Lesson_171

# Lesson_171 - EEL 3135 Dr Fred J Taylor Professor Lesson...

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Unformatted text preview: EEL 3135 Dr. Fred J. Taylor, Professor Lesson Title: z-Transform Lesson Number: 17 (Sections 7-1 and 7-2) Background: Given the discrete-time signal: [ ] [ ] k n k x n x K N k- = ∑ = δ ] [ 1. the authors define the so-called z-transform of x[n] to be: ( 29 [ ] k N k z k x z X- = ∑ = 2. It can be seen that that z-operator is positional with z-k corresponds to a spatial delay. Specifically, z-1 represent a one sample delay, z-2 is a two sample delay, and so forth. There is no other motivation for this action offered at this time. One must, however, be mindful of the fact that in order to qualify as a mathematical a transform, a z-transform must have a forward and reverse mapping. The z-transform pairs are defined to be: [ ] [ ] [ ] ( 29 z X z k x k n k x n x k N k Z K N k = → ←- =- = = ∑ ∑ ] [ δ 3. Example : z-Transform Suppose a discrete-time signal has a sampled response: x[k]={1, 2, 3, 4, 3, 2, 1} The z-transform of the signal is: X(z) = 1z-0 + 2z-1 +3z-2 +4z-3 +3z-4 +2z-5 +1z-6 end of example ---------------------------------------------- Example: z-Transform Compute the z-transform of a causal unit step, decaying exponential and delayed functions shown below (this example is accelerating your introduction to z-transforms): [ ] ] [ . 4 ]). [ ] [ ( ] [ . 3 ], [ ] [ . 2 , all for 1 ] [ ] [ . 1 3 4 3 2 1 L k x k x N k u k u a k x k u a k x k k u k x k k- =-- = = ≥ = = 1 EEL 3135 Dr. Fred J. Taylor, Professor Figure 1: z-transforms. 1) The z-transform of the step function x 1 [ k ]= u [ k ] can be computed as follows: ∑ ∑ ∞ =-- ∞ =-- + + + = = = 2 1 1 1 ..., 1 1 ] [ ) ( k k k k z z z z k x z X The infinite sum X 1 ( z ) can also be rewritten in closed form as 1 2 1 1 1 1 ... 1 ) (---- = + + + = z z z z X 2) For the decaying exponential, x 2 [ k ]= a k u [ k ], and |a|<1, can be expressed as: ∑ ∑ ∑ ∞ = ∞ = ∞ =------- = + + + = = = = 1 2 2 1 1 2 2 1 1 ... 1 ) ( ] [ ) ( k k k k k k k az z a az az z a z k x z X 3) For the finite length decaying exponential, x 3 [ k ]= a k ( u [ k ]- u [ k- N ]), 1 1 1 1 3 3 1- 1 1 1 1 ] [ ) (------ = ∞ = ∞ =-- ∞ =-- ∞ =-- ∞ =-- =--- =- =- = = = ∑ ∑ ∑ ∑ ∑ ∑ az z a az z a az z a z a z a z a z a z a z k x z X N N N N N k N k k k k N N k k k k k k k k k k k k 4) For the finite length decaying exponential, x 4 [ k ]= x 3 [ k-L ], 1 1 3 4 1- 1- 1 ) ( ) (--------- =- = = az z a z az z a z z X z z X L N N L N N L L end of example ---------------------------------------------- Traditional Approach {This discussion assumes that you have an introductory exposure to Laplace transforms as applied to ordinary differential equations (ODE) course} 2 1 0 1 2 3 4 5 6 7 x 1 [ k ] =u [ k ] … 1 0 1 2 3 4 5 6 7 x 2 [ k ] =a k u [ k ] … 1 x 3 [ k ] =a k ( u [ k ]- u [ k-5]) 0 1 2 3 4 5 6 7 1 x 4 [ k ] = x 3 [ k-2 0 1 2 3 4 5 6 7 … … EEL 3135 Dr. Fred J. Taylor, Professor Presenting a continuous-time, or analog signal , to an analog to digital converter (ADC) produces...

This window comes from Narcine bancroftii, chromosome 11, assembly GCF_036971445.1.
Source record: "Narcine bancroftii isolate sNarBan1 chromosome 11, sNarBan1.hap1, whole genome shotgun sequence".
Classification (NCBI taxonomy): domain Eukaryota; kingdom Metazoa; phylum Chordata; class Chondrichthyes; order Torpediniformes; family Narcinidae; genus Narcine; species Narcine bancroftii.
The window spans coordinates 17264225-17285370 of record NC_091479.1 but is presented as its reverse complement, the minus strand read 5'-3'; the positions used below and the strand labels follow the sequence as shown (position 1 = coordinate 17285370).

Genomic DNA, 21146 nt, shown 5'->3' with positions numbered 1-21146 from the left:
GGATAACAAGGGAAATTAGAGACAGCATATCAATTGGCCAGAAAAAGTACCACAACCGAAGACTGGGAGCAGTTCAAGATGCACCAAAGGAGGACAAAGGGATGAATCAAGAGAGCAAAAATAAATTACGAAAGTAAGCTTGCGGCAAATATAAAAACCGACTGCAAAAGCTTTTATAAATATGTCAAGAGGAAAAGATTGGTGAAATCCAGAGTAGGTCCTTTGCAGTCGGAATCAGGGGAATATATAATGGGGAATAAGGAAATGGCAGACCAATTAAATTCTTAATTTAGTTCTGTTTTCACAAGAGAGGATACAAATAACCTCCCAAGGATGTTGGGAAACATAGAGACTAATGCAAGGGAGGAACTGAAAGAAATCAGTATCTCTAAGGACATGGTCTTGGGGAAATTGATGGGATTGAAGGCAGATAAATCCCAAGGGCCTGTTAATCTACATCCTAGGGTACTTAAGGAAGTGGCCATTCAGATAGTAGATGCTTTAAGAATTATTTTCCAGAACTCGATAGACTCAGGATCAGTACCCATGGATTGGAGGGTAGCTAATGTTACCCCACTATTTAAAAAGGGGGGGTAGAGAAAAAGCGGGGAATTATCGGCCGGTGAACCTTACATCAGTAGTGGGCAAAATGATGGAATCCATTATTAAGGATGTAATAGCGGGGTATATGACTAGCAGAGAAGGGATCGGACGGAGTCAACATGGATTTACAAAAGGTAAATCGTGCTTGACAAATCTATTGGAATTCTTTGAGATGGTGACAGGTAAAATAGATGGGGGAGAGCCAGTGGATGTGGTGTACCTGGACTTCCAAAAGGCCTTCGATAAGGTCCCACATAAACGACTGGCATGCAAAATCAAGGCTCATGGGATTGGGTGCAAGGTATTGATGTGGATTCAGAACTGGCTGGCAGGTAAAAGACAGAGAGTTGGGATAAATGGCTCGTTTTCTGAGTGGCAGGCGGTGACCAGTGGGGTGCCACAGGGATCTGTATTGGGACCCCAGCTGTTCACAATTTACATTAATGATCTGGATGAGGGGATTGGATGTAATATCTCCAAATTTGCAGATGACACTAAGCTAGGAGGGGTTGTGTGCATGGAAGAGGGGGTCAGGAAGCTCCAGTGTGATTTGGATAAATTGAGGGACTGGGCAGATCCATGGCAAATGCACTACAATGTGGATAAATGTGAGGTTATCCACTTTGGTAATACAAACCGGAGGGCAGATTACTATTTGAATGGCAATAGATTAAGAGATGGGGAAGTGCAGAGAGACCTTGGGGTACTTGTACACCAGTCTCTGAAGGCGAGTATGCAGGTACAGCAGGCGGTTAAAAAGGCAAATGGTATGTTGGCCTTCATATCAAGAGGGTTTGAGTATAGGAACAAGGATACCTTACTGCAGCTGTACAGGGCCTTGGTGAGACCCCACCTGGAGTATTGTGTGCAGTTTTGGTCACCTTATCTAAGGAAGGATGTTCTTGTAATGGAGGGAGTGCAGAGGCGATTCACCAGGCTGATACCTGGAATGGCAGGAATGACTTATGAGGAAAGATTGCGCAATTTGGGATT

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Lesson_171 - EEL 3135 Dr Fred J Taylor Professor Lesson...

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